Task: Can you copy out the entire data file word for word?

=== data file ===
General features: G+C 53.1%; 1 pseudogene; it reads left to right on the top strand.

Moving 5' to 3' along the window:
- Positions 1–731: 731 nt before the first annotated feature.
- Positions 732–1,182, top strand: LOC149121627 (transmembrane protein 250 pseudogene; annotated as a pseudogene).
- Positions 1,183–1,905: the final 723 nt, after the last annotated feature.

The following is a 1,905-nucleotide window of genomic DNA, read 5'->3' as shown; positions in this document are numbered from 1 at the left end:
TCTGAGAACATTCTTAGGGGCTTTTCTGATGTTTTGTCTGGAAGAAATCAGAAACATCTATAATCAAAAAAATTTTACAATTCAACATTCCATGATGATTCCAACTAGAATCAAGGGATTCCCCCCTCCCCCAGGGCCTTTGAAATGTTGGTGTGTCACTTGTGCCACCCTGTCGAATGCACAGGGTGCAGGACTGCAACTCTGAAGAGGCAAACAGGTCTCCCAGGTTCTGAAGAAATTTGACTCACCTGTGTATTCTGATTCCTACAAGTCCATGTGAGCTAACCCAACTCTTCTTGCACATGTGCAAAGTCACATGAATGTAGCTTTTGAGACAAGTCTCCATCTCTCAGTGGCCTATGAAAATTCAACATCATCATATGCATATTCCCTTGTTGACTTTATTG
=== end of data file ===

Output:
General features: G+C 53.1%; 1 pseudogene; it reads left to right on the top strand.

Moving 5' to 3' along the window:
- Positions 1–731: 731 nt before the first annotated feature.
- Positions 732–1,182, top strand: LOC149121627 (transmembrane protein 250 pseudogene; annotated as a pseudogene).
- Positions 1,183–1,905: the final 723 nt, after the last annotated feature.

The following is a 1,905-nucleotide window of genomic DNA, read 5'->3' as shown; positions in this document are numbered from 1 at the left end:
TCTGAGAACATTCTTAGGGGCTTTTCTGATGTTTTGTCTGGAAGAAATCAGAAACATCTATAATCAAAAAAATTTTACAATTCAACATTCCATGATGATTCCAACTAGAATCAAGGGATTCCCCCCTCCCCCAGGGCCTTTGAAATGTTGGTGTGTCACTTGTGCCACCCTGTCGAATGCACAGGGTGCAGGACTGCAACTCTGAAGAGGCAAACAGGTCTCCCAGGTTCTGAAGAAATTTGACTCACCTGTGTATTCTGATTCCTACAAGTCCATGTGAGCTAACCCAACTCTTCTTGCACATGTGCAAAGTCACATGAATGTAGCTTTTGAGACAAGTCTCCATCTCTCAGTGGCCTATGAAAATTCAACATCATCATATGCATATTCCCTTGTTGACTTTATTG